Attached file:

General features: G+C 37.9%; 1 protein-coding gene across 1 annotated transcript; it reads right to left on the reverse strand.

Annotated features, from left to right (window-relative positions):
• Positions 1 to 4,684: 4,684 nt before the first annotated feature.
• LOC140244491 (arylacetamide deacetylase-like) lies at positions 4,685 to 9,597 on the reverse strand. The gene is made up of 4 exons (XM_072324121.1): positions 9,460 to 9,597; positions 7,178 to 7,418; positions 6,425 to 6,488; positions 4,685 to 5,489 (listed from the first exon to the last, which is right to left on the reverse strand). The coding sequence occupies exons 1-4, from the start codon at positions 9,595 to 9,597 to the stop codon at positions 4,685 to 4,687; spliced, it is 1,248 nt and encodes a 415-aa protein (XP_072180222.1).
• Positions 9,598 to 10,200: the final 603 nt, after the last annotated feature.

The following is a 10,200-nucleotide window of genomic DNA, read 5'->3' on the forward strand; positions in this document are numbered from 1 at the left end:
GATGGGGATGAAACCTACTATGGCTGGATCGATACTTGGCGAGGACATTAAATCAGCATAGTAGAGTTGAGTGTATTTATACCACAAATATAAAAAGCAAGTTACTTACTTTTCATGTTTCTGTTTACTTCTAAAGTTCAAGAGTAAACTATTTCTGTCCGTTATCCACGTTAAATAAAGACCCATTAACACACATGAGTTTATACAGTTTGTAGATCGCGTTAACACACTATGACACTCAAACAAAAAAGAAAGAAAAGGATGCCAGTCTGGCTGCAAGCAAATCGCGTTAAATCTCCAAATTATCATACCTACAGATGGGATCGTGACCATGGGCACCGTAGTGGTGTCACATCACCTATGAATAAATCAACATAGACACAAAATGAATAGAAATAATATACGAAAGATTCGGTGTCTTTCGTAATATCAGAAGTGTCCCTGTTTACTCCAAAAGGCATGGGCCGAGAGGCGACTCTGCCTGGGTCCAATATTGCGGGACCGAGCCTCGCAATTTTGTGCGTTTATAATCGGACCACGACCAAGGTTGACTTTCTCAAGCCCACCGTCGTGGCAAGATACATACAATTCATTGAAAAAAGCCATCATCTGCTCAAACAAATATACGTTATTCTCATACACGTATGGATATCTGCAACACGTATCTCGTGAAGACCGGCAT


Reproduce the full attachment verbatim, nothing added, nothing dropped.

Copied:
General features: G+C 37.9%; 1 protein-coding gene across 1 annotated transcript; it reads right to left on the reverse strand.

Annotated features, from left to right (window-relative positions):
• Positions 1 to 4,684: 4,684 nt before the first annotated feature.
• LOC140244491 (arylacetamide deacetylase-like) lies at positions 4,685 to 9,597 on the reverse strand. The gene is made up of 4 exons (XM_072324121.1): positions 9,460 to 9,597; positions 7,178 to 7,418; positions 6,425 to 6,488; positions 4,685 to 5,489 (listed from the first exon to the last, which is right to left on the reverse strand). The coding sequence occupies exons 1-4, from the start codon at positions 9,595 to 9,597 to the stop codon at positions 4,685 to 4,687; spliced, it is 1,248 nt and encodes a 415-aa protein (XP_072180222.1).
• Positions 9,598 to 10,200: the final 603 nt, after the last annotated feature.

The following is a 10,200-nucleotide window of genomic DNA, read 5'->3' on the forward strand; positions in this document are numbered from 1 at the left end:
GATGGGGATGAAACCTACTATGGCTGGATCGATACTTGGCGAGGACATTAAATCAGCATAGTAGAGTTGAGTGTATTTATACCACAAATATAAAAAGCAAGTTACTTACTTTTCATGTTTCTGTTTACTTCTAAAGTTCAAGAGTAAACTATTTCTGTCCGTTATCCACGTTAAATAAAGACCCATTAACACACATGAGTTTATACAGTTTGTAGATCGCGTTAACACACTATGACACTCAAACAAAAAAGAAAGAAAAGGATGCCAGTCTGGCTGCAAGCAAATCGCGTTAAATCTCCAAATTATCATACCTACAGATGGGATCGTGACCATGGGCACCGTAGTGGTGTCACATCACCTATGAATAAATCAACATAGACACAAAATGAATAGAAATAATATACGAAAGATTCGGTGTCTTTCGTAATATCAGAAGTGTCCCTGTTTACTCCAAAAGGCATGGGCCGAGAGGCGACTCTGCCTGGGTCCAATATTGCGGGACCGAGCCTCGCAATTTTGTGCGTTTATAATCGGACCACGACCAAGGTTGACTTTCTCAAGCCCACCGTCGTGGCAAGATACATACAATTCATTGAAAAAAGCCATCATCTGCTCAAACAAATATACGTTATTCTCATACACGTATGGATATCTGCAACACGTATCTCGTGAAGACCGGCAT